i just hope this will atually work....i have been trying this already non stop but it never seems to want to work this way.....i can achieve the basic alternator way with a solid state setup running through a diode bridge and bifilar coil with voltage amplitude control......i have purchased an inductance meter to help me achieve my calculations easier.....trying to measure inducatnace with a resistor and sine wave is a bitch......i will get this high voltage to work....i feel it.

but as for now resonance can suck my inductance.

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Re: unipolar pulse trains
« Reply #47 on: November 03, 2008, 17:37:24 pm »
hey guys, i have some time to visit this forum again and want to let you know about my opinion. I have stopped experimenting because i got much work to do, college started again (studying electrical engineering) and thus i had to revise some stuff, complex impedances etc.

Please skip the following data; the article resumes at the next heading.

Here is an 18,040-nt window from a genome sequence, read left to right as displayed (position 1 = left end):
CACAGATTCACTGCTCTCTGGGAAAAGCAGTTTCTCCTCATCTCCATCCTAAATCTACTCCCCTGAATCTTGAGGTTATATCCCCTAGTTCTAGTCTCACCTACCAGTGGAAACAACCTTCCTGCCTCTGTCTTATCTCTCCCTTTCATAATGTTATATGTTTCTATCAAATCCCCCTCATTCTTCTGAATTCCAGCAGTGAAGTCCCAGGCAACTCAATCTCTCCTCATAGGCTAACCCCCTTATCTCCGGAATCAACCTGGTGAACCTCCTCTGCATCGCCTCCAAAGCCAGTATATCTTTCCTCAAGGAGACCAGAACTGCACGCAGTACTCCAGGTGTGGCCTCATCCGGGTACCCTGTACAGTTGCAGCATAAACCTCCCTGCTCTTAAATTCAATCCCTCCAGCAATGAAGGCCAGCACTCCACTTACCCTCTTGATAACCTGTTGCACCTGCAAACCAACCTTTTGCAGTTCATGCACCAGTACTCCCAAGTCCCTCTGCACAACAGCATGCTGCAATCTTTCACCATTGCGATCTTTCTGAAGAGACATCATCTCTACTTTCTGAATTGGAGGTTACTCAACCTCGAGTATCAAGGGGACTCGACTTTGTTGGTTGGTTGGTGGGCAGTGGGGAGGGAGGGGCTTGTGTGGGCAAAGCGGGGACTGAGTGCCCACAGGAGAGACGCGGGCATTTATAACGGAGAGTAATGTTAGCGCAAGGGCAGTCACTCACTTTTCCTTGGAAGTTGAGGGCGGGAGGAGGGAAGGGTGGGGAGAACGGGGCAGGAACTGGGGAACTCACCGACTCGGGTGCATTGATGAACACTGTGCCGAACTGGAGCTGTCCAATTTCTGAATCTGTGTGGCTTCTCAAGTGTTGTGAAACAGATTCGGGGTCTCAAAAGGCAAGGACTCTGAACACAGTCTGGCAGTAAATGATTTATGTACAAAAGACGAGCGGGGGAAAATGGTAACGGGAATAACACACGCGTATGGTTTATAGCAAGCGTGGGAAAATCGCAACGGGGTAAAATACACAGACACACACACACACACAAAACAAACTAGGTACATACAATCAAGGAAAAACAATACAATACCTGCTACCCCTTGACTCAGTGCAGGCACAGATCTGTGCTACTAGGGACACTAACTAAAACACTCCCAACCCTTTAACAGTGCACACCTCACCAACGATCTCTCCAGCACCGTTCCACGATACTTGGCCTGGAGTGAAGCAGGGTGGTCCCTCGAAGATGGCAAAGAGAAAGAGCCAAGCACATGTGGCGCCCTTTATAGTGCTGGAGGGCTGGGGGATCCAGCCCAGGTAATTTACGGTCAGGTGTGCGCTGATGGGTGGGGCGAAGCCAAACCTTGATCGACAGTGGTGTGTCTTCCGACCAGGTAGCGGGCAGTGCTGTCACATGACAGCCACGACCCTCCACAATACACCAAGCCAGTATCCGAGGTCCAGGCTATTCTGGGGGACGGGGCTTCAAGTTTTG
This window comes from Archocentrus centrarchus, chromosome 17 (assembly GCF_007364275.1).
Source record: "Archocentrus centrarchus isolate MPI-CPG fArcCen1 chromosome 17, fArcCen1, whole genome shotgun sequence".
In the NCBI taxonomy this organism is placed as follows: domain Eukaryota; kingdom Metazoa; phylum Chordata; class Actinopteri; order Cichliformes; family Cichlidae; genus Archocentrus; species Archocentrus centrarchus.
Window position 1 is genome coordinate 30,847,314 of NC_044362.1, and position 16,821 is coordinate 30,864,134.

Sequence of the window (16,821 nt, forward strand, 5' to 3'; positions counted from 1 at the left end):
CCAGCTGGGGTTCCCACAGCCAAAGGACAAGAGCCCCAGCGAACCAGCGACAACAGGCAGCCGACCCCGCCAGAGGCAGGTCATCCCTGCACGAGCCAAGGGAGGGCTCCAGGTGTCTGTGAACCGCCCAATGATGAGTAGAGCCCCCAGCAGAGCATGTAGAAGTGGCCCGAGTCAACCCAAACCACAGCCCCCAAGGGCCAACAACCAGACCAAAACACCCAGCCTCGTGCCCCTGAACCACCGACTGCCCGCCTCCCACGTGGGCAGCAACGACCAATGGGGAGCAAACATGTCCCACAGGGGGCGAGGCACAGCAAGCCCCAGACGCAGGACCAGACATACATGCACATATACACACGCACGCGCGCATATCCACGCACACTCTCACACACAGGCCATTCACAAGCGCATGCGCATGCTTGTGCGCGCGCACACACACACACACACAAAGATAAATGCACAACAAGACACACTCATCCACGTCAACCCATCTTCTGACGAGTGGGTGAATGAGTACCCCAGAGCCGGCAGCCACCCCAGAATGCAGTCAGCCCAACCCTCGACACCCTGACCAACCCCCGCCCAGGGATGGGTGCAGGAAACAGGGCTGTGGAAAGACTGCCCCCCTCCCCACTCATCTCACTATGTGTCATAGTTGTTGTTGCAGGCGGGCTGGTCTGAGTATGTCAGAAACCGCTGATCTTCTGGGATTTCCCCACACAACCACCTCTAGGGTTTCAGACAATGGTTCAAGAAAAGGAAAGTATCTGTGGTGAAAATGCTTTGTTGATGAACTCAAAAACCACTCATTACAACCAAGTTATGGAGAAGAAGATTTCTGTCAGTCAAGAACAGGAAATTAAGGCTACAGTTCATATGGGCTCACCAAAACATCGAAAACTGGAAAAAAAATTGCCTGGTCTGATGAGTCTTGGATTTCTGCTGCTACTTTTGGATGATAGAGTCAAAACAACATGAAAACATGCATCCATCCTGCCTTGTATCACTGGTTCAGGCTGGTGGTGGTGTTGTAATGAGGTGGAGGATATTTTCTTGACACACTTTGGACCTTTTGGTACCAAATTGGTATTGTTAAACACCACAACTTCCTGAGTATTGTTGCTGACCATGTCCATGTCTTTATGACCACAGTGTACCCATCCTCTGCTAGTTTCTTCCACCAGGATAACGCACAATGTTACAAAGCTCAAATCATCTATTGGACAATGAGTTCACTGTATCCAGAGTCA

First of all:
A resonant series circuit is used to get high voltage from relatively small voltage. It will NOT raise current at the capacitor, only raise the maximum current on the lc-circuit. it is the voltage which is raised on the reactive parts.
One source: http://en.wikipedia.org/wiki/LC_circuit#Applications_of_resonance_effect
Quote: "A series resonant circuit provides voltage magnification."